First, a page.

ORIGINAL RESEARCH article

Front. Cell. Infect. Microbiol., 07 August 2020
Sec. Bacteria and Host
https://doi.org/10.3389/fcimb.2020.00400

Colon Cancer-Associated Fusobacterium nucleatum May Originate From the Oral Cavity and Reach Colon Tumors via the Circulatory System

Jawad Abed1,2, Naseem Maalouf1, Abigail L. Manson3, Ashlee M. Earl3, Lishay Parhi1, Johanna E. M. Emgård1, Michael Klutstein1, Shay Tayeb4, Gideon Almogy5, Karine A. Atlan6, Stella Chaushu2, Eran Israeli7, Ofer Mandelboim8, Wendy S. Garrett3,9,10* and Gilad Bachrach1*
  • 1The Institute of Dental Sciences, The Hebrew University-Hadassah School of Dental Medicine, Jerusalem, Israel
  • 2Department of Orthodontics, The Hebrew University-Hadassah School of Dental Medicine, Jerusalem, Israel
  • 3Infectious Disease & Microbiome Program, Broad Institute of MIT and Harvard, Cambridge, MA, United States
  • 4Department of Biotechnology, Hadassah Academic College, Jerusalem, Israel
  • 5Department of General Surgery, Hadassah-Hebrew University Medical Center, Jerusalem, Israel
  • 6Department of Pathology, Hadassah-Hebrew University Medical Center, Jerusalem, Israel
  • 7Department of Gastroenterology, Hadassah-Hebrew University Medical Center, Jerusalem, Israel
  • 8Department of Immunology and Cancer Research, Institute for Medical Research Israel Canada (IMRIC), Hebrew University-Hadassah Medical School, Jerusalem, Israel
  • 9Department of Immunology and Infectious Diseases and Molecular Metabolism, Harvard T. H. Chan School of Public Health, Boston, MA, United States
  • 10Department of Medical Oncology, Dana-Farber Cancer Institute, Boston, MA, United States

Fusobacterium nucleatum is a common oral bacterium that is enriched in colorectal adenomas and adenocarcinomas (CRC). In humans, high fusobacterial CRC abundance is associated with chemoresistance and poor prognosis. In animal models, fusobacteria accelerate CRC progression. Targeting F. nucleatum may reduce fusobacteria cancer progression and therefore determining the origin of CRC F. nucleatum and the route by which it reaches colon tumors is of biologic and therapeutic importance. Arbitrarily primed PCR performed previously on matched same-patients CRC and saliva F. nucleatum isolates, suggested that CRC F. nucleatum may originate from the oral cavity. However, the origin of CRC fusobacteria as well as the route of their arrival to the tumor have not been well-established. Herein, we performed and analyzed whole genome sequencing of paired, same-patient oral, and CRC F. nucleatum isolates and confirmed that CRC-fusobacteria originate from the oral microbial reservoir. Oral fusobacteria may translocate to CRC by descending via the digestive tract or using the hematogenous route during frequent transient bacteremia caused by chewing, daily hygiene activities, or dental procedures. Using the orthotropic CT26 mouse model we previously showed that IV injected F. nucleatum colonize CRC. Here, we compared CRC colonization by gavage vs. intravenous inoculated F. nucleatum in the MC38 and CT26 mouse orthotropic CRC models. Under the tested conditions, hematogenous fusobacteria were more successful in CRC colonization than gavaged ones. Our results therefore provide evidence that the hematogenous route may be the preferred way by which oral fusobacteria reach colon tumors.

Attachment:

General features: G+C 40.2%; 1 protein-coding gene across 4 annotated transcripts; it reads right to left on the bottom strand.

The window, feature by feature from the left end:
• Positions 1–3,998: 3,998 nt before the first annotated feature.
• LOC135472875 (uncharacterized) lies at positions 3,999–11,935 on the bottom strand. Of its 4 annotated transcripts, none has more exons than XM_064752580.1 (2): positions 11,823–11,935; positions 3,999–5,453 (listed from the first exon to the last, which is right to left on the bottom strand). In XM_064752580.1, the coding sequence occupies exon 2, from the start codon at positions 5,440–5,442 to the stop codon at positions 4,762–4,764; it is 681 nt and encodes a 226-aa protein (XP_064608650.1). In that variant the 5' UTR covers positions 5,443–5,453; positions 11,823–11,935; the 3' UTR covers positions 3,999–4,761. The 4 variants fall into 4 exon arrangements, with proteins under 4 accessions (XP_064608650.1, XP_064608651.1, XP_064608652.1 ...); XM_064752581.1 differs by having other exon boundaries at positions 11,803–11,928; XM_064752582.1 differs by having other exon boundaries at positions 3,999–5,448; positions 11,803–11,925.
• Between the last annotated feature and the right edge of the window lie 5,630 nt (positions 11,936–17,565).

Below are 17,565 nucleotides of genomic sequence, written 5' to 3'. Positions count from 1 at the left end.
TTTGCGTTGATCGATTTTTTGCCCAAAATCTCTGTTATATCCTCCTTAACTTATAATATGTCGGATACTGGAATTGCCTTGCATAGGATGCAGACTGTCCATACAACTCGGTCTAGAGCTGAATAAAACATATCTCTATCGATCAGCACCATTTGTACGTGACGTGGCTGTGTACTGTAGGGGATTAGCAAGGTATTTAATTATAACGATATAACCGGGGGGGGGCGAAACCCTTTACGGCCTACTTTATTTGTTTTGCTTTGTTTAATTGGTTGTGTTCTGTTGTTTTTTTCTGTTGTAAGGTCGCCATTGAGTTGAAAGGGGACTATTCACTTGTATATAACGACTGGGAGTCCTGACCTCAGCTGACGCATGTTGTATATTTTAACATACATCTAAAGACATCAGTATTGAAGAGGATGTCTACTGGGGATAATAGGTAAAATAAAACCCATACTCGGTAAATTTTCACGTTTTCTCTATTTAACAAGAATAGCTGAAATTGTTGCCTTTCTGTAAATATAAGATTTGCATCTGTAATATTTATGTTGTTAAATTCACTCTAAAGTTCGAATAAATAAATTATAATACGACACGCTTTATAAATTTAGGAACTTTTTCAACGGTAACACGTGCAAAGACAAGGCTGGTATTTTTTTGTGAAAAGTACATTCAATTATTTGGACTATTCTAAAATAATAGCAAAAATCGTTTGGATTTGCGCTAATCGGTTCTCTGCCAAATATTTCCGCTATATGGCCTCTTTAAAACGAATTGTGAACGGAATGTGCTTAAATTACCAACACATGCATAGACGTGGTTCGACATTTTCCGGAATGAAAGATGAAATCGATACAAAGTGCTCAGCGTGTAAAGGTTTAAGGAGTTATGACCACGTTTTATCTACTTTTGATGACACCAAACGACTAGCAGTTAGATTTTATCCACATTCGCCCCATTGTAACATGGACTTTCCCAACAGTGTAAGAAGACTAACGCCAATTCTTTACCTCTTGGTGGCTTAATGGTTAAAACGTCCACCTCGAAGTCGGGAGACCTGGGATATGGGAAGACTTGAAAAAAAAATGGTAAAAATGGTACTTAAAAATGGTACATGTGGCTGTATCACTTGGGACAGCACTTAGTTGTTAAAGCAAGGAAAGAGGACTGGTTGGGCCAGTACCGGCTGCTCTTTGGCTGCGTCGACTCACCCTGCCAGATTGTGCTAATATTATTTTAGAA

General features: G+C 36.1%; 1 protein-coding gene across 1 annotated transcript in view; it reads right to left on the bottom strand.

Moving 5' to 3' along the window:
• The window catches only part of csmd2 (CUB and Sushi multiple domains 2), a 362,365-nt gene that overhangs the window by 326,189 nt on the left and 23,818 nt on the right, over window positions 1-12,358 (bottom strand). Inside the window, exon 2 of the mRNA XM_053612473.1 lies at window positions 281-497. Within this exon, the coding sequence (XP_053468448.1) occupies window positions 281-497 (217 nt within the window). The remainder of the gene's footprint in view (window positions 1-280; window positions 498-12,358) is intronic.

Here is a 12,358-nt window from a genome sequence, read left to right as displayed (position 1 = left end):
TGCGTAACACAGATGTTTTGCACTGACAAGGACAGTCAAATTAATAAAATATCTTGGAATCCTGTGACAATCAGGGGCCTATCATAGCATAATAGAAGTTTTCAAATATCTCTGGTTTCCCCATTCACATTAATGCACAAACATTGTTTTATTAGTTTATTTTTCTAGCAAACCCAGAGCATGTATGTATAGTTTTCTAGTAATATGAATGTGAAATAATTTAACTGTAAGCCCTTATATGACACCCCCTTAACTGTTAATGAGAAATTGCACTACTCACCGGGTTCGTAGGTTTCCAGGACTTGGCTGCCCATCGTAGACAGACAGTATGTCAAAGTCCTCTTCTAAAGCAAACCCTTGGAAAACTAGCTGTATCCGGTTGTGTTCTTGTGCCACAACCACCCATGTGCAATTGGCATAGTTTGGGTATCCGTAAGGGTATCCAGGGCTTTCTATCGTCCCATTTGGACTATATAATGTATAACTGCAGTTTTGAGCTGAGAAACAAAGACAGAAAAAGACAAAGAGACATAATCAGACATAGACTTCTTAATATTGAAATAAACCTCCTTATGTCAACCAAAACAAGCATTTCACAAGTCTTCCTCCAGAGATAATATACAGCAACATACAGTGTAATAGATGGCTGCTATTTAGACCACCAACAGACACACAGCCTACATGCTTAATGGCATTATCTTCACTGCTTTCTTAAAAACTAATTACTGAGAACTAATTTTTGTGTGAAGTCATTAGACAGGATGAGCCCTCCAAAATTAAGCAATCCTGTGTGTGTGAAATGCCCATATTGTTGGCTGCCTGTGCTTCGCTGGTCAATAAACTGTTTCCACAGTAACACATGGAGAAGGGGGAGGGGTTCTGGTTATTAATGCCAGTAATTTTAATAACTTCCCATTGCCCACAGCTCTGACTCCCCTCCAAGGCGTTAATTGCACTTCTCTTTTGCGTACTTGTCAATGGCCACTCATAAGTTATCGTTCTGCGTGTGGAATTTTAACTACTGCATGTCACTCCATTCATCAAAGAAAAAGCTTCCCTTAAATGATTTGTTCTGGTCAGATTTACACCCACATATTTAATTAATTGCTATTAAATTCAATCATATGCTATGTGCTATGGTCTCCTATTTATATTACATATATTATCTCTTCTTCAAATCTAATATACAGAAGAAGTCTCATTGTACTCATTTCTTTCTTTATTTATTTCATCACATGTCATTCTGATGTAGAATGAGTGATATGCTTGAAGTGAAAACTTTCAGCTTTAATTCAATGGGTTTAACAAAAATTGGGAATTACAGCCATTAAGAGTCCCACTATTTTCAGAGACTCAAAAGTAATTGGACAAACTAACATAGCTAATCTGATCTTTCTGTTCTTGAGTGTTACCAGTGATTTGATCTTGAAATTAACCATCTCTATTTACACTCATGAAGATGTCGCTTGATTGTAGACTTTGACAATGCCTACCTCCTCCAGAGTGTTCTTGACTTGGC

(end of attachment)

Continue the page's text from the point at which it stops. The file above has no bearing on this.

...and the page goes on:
Introduction

Fusobacterium nucleatum is a Gram-negative, non-spore forming oral anaerobe and one of the abundant species found in the oral cavity (Socransky et al., 1998; Nozawa et al., 2020). F. nucleatum is also among the pathobionts that outgrow during dysbiosis preceding periodontal disease (Socransky et al., 1998; Nozawa et al., 2020) to assist keystone species such as Porphyromonas gingivalis (Hajishengallis et al., 2011) to drive the breakdown of host-microbial homeostasis and induce periodontitis (Hajishengallis and Lamont, 2016; Lamont et al., 2018).

Genomic studies furnished the earliest evidence that F. nucleatum is prevalent in CRC (Castellarin et al., 2012; Kostic et al., 2012). These were followed by reports indicating that F. nucleatum plays a role in CRC development (Castellarin et al., 2012; Kostic et al., 2012, 2013; Bullman et al., 2017), metastasis (Li et al., 2016; Bullman et al., 2017; Casasanta et al., 2020; Chen et al., 2020), and disease outcome (Mima et al., 2016; Yu et al., 2017; Brennan and Garrett, 2018). Mechanisms by which F. nucleatum promotes tumor progression include generating a proinflammatory tumor-promoting microenvironment (Kostic et al., 2013) and accelerating proliferation of colon cancer cells through activation of Wnt/beta-catenin signaling (Rubinstein et al., 2013, 2019; Wu et al., 2018b) and through TLR4-activated signaling to NF-κB (Yang et al., 2017; Wu et al., 2018b). F. nucleatum also supports tumor development by hampering anti-tumor immunity via mechanisms that include interfering with recruitment of tumor infiltrating lymphocytes (Mima et al., 2015; Chen et al., 2018; Hamada et al., 2018) and activating TIGIT and CEACAM1 immune checkpoints that inhibit killing of cancer cells by Natural Killer (NK) cells and tumor infiltrating T cells (Gur et al., 2015, 2019). F. nucleatum also induces resistance to chemotherapy in colon cancer via TLR4/NF-κB pathway-induced autophagy (Yu et al., 2017; Zhang et al., 2019). Collectively, these CRC-related fusobacterial effects provide a rationale for the observation that high numbers of F. nucleatum in CRC tissue is inversely-correlated with overall survival (Mima et al., 2016) [For review see (Brennan and Garrett, 2018)].